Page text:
A few weeks back, I shared my opinion (such as it was) on the current state of The Young and the Restless. I raved about some things, but questioned others. One of the head-scratchers for me was Phillip’s return. What I thought would have a volcanic impact was underwhelming.
Here’s a direct quote from that post:
Bierdz played Phillip over twenty years ago and is indelibly etched into our memories as Phillip. And his return to Y&R is a great personal triumph; he’s worked through a number of personal challenges and tragedies, and it’s fantastic that he’s able to overcome those issues.
But Bierdz’s performance since his return has been very muted – in some cases, almost monotone in its quiet nature. I’m not sure if he’s just rusty, or whether those personal challenges have made it harder, if not impossible, to open up and be vulnerable as an actor, but it’s affected the Phillip-is-alive story and what could have been a far more explosive impact.
I was incredibly surprised, then, to read the new Soap Opera Digest. This issue includes a mea culpa of sorts from Bierdz, who acknowledges that his performance was different on this go-round. What I thought was “reserved” was apparently reading, for many Y&R fans, as utter arrogance. In particular, they saw Phillip’s low-key, que-sera-sera attitude about his ‘death’ and extended absence to be an enormous affront to Jill, Katherine, Nina and Chance.
Bierdz attributes some of it to technology changes, but delves into a really interesting discussion about his performance. You’ll have to pick up the issue to see the entire article, but in part, he talks about wanting Phillip to be a stoic, masculine gay figure. He also talks about how many gay men are disconnected or disengaged from their families, either out of ostracism or fear.
This has always been an interesting topic to me, because I see that detachment in so many people I know – particularly in a number of gay men. It’s become somewhat of an art form; David Sedaris has written dozens of books and essays where he reports on the awkwardness and humor of his family life, always with a detached, distant point-of-view.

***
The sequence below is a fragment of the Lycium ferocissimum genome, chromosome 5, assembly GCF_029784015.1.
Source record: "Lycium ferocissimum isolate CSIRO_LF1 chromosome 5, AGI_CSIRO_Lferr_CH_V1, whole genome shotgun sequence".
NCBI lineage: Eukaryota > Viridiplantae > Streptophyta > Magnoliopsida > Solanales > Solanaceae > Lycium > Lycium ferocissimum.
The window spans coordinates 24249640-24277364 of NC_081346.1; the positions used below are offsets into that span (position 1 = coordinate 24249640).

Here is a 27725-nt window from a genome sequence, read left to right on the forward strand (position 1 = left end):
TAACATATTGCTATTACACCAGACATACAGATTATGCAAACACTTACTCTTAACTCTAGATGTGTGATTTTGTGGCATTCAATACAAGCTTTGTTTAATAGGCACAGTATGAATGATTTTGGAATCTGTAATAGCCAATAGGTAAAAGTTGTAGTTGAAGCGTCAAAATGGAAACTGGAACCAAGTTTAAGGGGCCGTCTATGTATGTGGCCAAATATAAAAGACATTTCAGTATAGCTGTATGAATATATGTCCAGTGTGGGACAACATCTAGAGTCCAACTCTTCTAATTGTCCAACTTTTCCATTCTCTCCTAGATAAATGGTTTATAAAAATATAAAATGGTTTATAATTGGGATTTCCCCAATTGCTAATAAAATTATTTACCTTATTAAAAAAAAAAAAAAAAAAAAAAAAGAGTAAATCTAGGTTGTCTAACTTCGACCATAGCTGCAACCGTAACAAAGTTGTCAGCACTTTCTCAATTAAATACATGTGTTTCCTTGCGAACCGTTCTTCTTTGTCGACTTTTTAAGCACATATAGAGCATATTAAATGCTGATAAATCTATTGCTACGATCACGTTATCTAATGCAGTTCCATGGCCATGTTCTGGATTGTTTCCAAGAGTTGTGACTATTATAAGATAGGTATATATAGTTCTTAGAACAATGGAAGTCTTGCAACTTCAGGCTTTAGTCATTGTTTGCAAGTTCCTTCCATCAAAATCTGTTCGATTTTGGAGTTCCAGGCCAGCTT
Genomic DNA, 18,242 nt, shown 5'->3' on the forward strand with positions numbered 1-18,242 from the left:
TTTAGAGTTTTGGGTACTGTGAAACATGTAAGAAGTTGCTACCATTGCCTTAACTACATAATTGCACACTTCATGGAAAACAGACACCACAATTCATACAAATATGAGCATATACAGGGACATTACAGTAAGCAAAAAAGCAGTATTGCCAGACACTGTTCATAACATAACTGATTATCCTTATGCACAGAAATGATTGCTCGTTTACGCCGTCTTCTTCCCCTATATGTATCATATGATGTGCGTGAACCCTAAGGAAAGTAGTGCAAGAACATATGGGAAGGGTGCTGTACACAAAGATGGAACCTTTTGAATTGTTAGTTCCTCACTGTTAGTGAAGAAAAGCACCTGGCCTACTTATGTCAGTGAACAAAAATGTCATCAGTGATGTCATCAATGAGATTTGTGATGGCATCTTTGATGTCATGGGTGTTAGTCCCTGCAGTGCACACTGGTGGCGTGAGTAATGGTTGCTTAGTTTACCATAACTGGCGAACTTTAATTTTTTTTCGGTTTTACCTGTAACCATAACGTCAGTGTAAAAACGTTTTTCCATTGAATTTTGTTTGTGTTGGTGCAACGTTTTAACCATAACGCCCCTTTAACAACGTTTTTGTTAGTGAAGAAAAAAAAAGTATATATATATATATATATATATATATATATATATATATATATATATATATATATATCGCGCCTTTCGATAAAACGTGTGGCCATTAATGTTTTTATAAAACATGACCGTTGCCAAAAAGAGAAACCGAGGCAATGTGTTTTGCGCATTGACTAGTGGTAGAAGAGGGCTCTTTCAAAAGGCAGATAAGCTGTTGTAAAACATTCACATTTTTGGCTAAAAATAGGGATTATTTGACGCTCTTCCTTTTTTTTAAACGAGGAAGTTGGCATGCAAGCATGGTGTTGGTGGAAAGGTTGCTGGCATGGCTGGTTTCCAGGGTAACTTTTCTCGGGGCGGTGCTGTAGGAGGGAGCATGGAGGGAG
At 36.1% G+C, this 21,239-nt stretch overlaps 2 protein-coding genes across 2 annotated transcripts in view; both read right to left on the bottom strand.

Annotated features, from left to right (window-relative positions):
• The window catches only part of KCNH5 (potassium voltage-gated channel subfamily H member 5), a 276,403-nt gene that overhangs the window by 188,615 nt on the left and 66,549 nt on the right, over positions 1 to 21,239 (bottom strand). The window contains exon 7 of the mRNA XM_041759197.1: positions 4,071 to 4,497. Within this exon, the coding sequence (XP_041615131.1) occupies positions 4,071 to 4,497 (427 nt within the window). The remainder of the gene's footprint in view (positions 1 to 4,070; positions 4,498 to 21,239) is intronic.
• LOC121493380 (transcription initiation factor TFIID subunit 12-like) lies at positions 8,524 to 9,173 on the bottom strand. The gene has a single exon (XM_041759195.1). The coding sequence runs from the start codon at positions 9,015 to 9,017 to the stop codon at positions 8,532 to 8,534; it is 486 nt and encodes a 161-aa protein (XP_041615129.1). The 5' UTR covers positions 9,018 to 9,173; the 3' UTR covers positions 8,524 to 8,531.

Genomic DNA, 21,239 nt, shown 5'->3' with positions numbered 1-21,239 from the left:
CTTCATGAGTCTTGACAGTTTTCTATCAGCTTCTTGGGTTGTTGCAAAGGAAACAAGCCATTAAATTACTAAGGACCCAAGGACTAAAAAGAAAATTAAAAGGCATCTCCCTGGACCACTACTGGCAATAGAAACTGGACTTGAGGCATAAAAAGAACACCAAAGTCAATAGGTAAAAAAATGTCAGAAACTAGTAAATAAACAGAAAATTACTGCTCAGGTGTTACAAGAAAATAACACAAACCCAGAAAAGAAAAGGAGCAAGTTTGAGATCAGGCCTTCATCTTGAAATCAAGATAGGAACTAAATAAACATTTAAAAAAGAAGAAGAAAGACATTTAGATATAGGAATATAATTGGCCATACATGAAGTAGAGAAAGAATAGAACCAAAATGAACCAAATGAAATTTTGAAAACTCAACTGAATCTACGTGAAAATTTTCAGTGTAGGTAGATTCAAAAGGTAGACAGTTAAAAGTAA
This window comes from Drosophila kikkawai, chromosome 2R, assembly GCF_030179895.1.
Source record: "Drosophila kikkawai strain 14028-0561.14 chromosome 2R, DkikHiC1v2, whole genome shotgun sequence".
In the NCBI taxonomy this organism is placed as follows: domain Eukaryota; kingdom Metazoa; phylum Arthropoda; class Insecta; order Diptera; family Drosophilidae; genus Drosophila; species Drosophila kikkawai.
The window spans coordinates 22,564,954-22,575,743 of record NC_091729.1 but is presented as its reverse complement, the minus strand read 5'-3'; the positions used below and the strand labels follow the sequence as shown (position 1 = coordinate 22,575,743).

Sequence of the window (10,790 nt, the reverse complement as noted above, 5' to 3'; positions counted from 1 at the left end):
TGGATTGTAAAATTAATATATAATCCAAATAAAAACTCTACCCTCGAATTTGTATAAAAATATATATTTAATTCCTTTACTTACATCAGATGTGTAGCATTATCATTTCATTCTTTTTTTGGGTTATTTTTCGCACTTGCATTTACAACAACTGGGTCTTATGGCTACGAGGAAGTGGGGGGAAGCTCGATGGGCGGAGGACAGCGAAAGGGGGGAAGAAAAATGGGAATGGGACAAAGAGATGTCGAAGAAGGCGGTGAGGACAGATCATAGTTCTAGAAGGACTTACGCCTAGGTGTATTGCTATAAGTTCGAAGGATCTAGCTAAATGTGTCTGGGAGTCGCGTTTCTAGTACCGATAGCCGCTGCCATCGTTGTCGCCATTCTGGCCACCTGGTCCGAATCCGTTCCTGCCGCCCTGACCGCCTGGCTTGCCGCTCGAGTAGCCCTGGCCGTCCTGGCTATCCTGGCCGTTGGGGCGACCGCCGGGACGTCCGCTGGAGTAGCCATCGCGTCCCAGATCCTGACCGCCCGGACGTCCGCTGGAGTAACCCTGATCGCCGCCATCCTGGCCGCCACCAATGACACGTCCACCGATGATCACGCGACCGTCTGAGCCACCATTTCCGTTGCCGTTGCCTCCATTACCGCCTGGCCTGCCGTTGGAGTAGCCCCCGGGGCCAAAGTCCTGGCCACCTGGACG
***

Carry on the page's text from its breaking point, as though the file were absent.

Jonathan Caouette made a film, Tarnation, that shared a remarkable story – he’d been filming his life, which included a laundry list of horrors and challenges, since age 11. He’s acknowledged that by filming what happened, he was able to distance himself from those horrible events, because he was viewing them almost as if they were a film, not something that actually happened to him.
If I’m being brutally honest, I know I’ve practiced this to a degree in my life. The creative writing I’ve done, particularly in high school and college, grew out of a desire to create a world that was an alternative to the one I lived in. When I was physically assaulted by classmates (and verbally assaulted by faculty) in school for winning the Triple Crown of loserdom (being the smart kid, fat kid AND gay kid) in their eyes, I’d disconnect and pretend it was some really bad, B-rated movie that I was watching from a distance. It’s a common coping mechanism, especially if you’re a pop culture kid weaned on 70s sitcoms and MTV.
A statement like this doesn’t change what’s already happened, or not happened, on screen. But I have an enormous about of respect for Thom Bierdz for making this statement. It’s a brave action for a man who, as he says, is “still a reserved man, broken by personal tragedies in my past.” And it shows that Bierdz cares about the show, his role, and what the fans are saying and thinking.
I hope that Bierdz gets to take Phillip on a journey to a better, healthier place. (And hopefully, bring his equally reserved son Chance out of his shell.) Despite some missteps, Phillip Chancellor is a part of Genoa City’s fabric, and should get a chance to see what Chapter 2 of his story brings.